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Basket of Songs 2

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Neskumsti meitene - Don't be sad, girl.In this series, I have been posting pages from a hand written song book left to me by my father.  The book is titled Bakset of Songs: Let our Songs Ring out, Brussels Prisoner-of-War Camp December 1945. It is also labeled with my father's initials J Č. Click on the following link : Basket of Songs to view the rest of the series.

Ilze, who has been doing an incredible job of translating the Letters from Latvia series has been kind enough to provide a translation of the song titles and a summary of the themes involved. The songs individually over the coming weeks and where I can, I will link to a performance of the melody. At this time, I won't be posting full translations for most of these songs -the Leters from Lativa series will be taking priority.


Song 2 in the book is titled: Neskumsti meitene - Don't be sad, girl.
Don’t be sad, girl, that I have to go away. Remember our times together. If you are feeling sad, go to our special pl…

Basket of Songs

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Let our Songs Ring Out!J Č
Brussels Prisoner-of-War Camp December 1945
In this series, I will be posting pages from a hand written song book left to me by my father. Actually I never knew it existed until he died so I never had to opportunity to hear many of these songs. Ilze, who has been doing an incredible job of translating the Letters from Latvia has been kind enough to provide a translation of the song titles and a summary of the themes involved.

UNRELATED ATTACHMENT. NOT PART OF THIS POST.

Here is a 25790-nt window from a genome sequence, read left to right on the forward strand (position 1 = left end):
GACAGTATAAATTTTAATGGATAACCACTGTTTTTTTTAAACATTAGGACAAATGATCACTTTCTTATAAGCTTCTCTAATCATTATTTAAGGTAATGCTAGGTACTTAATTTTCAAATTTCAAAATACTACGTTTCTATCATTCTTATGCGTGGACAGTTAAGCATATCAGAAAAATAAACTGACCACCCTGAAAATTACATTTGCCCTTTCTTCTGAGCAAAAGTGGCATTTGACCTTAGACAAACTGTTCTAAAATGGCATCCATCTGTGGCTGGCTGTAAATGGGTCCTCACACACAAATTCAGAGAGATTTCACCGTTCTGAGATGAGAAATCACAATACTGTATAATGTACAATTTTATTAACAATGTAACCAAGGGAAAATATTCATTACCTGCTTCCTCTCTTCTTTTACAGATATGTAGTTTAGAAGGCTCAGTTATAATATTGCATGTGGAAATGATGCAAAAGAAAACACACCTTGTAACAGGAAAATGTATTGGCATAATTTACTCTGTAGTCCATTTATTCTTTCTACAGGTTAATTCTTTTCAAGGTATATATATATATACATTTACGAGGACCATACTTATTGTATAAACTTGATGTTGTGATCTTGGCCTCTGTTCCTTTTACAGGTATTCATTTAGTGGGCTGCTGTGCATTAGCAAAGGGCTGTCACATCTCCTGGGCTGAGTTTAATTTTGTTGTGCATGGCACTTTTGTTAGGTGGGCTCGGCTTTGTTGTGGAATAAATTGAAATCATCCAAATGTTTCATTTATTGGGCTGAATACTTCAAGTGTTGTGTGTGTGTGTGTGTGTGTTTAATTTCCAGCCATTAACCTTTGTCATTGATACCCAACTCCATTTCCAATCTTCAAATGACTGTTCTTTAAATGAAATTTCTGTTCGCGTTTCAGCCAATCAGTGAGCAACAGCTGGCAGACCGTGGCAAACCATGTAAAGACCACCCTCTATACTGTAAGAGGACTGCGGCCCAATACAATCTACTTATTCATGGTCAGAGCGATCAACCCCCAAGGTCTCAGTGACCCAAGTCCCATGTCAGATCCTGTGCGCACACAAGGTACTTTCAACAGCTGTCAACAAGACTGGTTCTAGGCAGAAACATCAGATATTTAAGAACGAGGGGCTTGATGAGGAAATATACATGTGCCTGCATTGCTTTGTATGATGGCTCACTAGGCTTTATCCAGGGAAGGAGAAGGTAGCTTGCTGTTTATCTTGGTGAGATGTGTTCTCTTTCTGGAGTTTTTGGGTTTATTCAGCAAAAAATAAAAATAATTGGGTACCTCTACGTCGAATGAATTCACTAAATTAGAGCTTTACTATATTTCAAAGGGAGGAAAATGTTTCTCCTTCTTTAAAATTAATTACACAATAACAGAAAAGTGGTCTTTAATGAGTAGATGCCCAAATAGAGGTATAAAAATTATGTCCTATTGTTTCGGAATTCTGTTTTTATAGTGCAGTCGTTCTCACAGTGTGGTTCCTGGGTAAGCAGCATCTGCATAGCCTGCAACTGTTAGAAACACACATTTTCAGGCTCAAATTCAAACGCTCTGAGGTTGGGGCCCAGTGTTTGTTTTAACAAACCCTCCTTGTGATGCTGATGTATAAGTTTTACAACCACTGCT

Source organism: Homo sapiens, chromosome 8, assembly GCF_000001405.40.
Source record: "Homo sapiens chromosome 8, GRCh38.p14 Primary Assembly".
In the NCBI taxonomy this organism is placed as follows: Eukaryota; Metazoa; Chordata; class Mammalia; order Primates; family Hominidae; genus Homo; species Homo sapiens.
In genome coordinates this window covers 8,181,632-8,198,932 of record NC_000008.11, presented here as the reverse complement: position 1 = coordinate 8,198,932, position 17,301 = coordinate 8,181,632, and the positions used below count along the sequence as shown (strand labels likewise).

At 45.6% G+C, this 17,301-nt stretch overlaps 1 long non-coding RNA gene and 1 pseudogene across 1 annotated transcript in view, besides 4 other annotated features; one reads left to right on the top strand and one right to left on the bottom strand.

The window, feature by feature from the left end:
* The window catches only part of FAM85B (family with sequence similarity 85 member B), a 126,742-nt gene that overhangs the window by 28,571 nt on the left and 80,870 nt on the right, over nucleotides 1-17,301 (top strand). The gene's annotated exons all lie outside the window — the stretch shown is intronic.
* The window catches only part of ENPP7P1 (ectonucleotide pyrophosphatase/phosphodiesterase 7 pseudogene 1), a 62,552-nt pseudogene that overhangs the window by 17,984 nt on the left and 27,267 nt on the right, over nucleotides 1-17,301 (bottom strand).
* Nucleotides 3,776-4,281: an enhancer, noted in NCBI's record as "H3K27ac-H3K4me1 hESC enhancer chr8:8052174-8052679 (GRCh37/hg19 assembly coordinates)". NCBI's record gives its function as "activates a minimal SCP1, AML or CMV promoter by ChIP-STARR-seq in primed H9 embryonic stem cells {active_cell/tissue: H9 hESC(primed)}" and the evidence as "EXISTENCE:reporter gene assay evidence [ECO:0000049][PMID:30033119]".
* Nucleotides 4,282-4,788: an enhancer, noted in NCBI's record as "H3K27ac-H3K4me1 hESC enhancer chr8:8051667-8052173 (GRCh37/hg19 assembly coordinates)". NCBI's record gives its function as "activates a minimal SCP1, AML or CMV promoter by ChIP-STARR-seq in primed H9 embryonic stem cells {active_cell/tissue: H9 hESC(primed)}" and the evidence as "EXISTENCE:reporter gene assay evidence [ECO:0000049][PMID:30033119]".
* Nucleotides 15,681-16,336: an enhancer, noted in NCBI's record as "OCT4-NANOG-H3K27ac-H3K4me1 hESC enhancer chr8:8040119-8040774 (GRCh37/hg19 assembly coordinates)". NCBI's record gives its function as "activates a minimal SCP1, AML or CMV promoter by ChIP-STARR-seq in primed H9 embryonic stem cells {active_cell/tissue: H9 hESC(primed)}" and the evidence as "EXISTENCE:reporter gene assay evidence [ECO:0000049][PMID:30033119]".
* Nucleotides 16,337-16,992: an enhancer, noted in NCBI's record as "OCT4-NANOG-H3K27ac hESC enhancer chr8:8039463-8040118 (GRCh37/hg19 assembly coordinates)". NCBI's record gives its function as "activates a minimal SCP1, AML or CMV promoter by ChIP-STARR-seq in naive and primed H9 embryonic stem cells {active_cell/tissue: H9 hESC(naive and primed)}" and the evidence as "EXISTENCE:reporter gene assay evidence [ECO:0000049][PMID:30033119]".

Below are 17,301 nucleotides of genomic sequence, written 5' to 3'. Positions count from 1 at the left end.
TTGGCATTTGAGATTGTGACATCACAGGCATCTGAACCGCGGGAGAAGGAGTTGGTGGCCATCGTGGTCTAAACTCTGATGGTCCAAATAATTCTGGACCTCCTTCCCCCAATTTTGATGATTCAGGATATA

Music has always been an important part of Latvian culture. I say it a lot and it is mentioned in may of the letters my father received from Latvia but it really can't be overstated. I did a quick google search and I was pleased to find that this isn't the only songbook to survive the post WWII POW camps. www.latvians.com has an introduction to the Zedelgem POW camp here and they have preserved another Latvian Songbook here
I will be posting the songs individually and where I can I will try to post a link to a performance of the…

Letters From Latvia - Nica 28th of November 1947

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Janis CIRKSIS was a displaced person (DP) after the Soviet union annexed Latvia and the Baltic states during WWII. This is a continuation in the series of letters that he received from his homeland, translated into English. To see the other letters in the series clickHERE.

For more information on Latvian translations please see the Latvian Translations page.

Just a quick post today to keep the letters coming. Again, in this letter are many names of the people who lived near my grandparent's farm in Latvia at the time. It could prove useful to others searching for their family origins. 

Of particular note to me personally, is the mention of Peteris CIRKSIS by my grandmother Katrine CIRKSIS (she shared her name with her daughter, Janis' sister). It is difficult to tell at this point if she has been informed of Peteris' fate however it appears that there is still hope that he is still alive. She also mentions a lighthouse which may turn out to be the final resting place of Peter…